It is essential to be sensitive to the particular circumstances that make it difficult for you to be assertive as a woman. Do you have a toxic workplace that discourages female assertiveness? Is racism and white supremacy also part of the question for you? Do you have childhood or family issues that contribute? Or is there a history of abuse that factors into how you learned to communicate to survive? All of these issues may make it harder for you to adopt new and assertive communication skills. Depending on these issues, you may want to enlist in the help of a therapist. 

How to Be More Assertive at Work: The Assertive Bill of Rights

Part of what I hear prevents my clients when trying to be more assertive at work is what they say to themselves about the situations that arise at work. Often what they are saying to themselves originates in beliefs they have about themselves and their circumstances.

I have had a handout that highlights what mistaken beliefs you may have learned as a child and carried into adulthood. 

Below is the handout verbatim. These are not my ideas but are so relevant, and I have shared them with my clients repeatedly over the years. 

Traditional Assumptions versus Legitimate rights Handout ( Michelle Davis 1995)

You did not have as much choice about which traditional assumptions you were taught as a child. Now, however, you have the option of deciding whether to continue behaving according to assumptions that keep you from being an assertive adult.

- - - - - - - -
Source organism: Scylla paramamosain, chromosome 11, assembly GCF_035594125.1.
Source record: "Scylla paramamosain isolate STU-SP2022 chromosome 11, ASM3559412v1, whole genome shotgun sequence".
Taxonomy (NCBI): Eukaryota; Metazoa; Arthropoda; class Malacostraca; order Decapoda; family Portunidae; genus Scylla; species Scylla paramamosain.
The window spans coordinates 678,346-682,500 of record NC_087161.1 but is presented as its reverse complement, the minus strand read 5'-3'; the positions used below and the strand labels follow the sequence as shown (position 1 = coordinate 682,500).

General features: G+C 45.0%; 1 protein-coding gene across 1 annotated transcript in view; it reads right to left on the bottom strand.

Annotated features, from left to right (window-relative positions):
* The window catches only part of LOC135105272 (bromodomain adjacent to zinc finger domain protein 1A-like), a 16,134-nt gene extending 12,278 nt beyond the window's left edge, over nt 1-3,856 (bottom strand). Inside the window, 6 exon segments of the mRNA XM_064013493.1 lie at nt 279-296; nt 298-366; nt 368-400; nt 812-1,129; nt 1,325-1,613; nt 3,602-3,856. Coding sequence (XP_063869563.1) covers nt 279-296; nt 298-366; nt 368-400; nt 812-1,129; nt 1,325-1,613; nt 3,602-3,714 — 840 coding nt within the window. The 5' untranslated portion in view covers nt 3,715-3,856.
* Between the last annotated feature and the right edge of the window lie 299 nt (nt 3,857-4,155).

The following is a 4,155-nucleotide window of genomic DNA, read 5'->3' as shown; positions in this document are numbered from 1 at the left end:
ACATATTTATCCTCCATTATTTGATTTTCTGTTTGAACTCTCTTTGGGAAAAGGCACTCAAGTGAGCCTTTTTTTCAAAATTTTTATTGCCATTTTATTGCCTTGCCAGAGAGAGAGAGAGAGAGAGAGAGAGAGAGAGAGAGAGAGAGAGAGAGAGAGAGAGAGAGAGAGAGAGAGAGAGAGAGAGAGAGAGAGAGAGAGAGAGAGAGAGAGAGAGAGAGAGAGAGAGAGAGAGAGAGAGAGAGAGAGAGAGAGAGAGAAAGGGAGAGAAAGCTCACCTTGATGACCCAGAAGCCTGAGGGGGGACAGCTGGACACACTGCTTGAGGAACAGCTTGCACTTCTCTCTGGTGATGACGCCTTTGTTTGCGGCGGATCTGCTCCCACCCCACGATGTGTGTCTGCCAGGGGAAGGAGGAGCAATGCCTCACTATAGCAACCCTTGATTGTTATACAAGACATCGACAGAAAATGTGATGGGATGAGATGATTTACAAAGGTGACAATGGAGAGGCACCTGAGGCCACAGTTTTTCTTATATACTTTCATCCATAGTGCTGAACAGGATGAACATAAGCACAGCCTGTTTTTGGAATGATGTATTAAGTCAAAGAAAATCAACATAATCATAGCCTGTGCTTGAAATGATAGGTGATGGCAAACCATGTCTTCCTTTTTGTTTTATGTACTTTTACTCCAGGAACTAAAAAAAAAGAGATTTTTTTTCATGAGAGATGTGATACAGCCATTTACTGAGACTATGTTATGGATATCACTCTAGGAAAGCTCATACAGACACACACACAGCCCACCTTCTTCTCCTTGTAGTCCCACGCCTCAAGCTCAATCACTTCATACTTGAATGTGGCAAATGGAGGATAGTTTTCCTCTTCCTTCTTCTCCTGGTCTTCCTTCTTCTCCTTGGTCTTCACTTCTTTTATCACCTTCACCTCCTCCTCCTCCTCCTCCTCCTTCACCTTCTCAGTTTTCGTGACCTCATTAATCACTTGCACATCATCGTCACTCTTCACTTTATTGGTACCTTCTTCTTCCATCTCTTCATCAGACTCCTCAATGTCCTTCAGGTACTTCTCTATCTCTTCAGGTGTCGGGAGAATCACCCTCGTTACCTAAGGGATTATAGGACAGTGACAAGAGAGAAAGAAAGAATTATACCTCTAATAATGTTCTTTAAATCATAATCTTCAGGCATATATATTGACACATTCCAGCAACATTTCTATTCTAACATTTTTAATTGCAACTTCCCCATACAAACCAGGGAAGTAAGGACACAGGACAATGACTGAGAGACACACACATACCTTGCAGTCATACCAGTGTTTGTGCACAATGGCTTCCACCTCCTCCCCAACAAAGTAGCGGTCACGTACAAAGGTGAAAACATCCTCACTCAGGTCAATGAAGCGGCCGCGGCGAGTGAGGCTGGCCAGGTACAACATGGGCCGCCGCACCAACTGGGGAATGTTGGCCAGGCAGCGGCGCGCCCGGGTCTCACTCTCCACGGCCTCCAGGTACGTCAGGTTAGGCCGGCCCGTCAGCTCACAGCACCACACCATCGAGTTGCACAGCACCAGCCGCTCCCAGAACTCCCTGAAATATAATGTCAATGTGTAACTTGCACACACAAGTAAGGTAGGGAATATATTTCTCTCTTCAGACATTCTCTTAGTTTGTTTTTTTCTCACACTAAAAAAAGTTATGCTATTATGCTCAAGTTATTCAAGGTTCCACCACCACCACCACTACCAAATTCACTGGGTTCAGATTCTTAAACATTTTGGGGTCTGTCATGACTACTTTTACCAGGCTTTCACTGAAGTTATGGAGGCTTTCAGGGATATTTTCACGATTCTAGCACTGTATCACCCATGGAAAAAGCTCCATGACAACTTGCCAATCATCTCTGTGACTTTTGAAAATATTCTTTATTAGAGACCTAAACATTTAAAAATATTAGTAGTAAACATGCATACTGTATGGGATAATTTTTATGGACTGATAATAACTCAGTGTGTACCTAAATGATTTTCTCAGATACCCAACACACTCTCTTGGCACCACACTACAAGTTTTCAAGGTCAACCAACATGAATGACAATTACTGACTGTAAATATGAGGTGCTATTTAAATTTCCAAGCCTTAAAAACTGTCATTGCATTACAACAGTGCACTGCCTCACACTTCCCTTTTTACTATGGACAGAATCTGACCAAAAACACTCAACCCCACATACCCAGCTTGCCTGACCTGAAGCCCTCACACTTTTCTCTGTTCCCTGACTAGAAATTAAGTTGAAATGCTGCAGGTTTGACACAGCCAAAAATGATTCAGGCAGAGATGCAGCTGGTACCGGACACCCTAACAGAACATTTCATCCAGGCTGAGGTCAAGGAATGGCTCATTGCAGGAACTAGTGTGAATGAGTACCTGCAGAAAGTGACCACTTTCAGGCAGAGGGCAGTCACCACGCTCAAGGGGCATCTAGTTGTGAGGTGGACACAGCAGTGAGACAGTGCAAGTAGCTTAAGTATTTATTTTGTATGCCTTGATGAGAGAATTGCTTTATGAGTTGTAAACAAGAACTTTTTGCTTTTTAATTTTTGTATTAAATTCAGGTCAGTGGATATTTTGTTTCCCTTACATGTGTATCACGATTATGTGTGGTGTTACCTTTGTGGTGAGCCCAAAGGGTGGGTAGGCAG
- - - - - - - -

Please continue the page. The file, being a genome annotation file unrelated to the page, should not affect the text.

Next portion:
Each of these mistaken assumptions violates one of your legitimate rights as an adult:

  • It is selfish to put your needs before others’ needs.
  • It is shameful to make mistakes. You should have an appropriate response for every occasion.
  • If you can’t convince others that your feelings are reasonable, then they must be wrong, or maybe you are going crazy.
  • You should respect the views of others, especially if they are in a position of authority. Keep your differences of opinion to yourself. Listen and learn
  • You should always try to be logical and consistent.
  • You should be flexible and adjust. Others have good reasons for their actions and it’s not polite to question them.
  • You should never interrupt people. Asking questions reveals your stupidity to others.
  • Don’t rock the boat.
  • You shouldn’t take up others’ valuable time with your problems.
  • People don’t want to hear that you feel bad, so keep it to yourself.
  • When someone takes the time to give you advice, you should take it very seriously. They are often right.
  • Knowing that you did something well is its own reward. People don’t like show-offs. Successful people are secretly disliked and envied. Be modest when complimented.
  • You should always try to accommodate others. If you don’t, they won’t be there when you need them.
  • Don’t be anti-social. People are going to think you don’t like them if you say you’d rather be alone instead of with them.
  • You should always have a good reason for what you feel and do.
  • When someone is in trouble, you should help them.
  • You should be sensitive to the needs and wishes of others, even when they are unable to tell you what they want.
  • It’s not nice to put people off. If questioned, give an answer.


Your Legitimate Rights

  • You have the right to put yourself first sometimes.
  • You have the right to make mistakes.
  • You have the right to be the final judge of your feelings and accept them as legitimate.
  • You have the right to have your own opinions and convictions.
  • You have the right to change your mind or decide on a different course of action.
  • You have a right to protest unfair treatment or criticism.
  • You have a right to interrupt in order to ask for clarification.
  • You have a right to negotiate for change.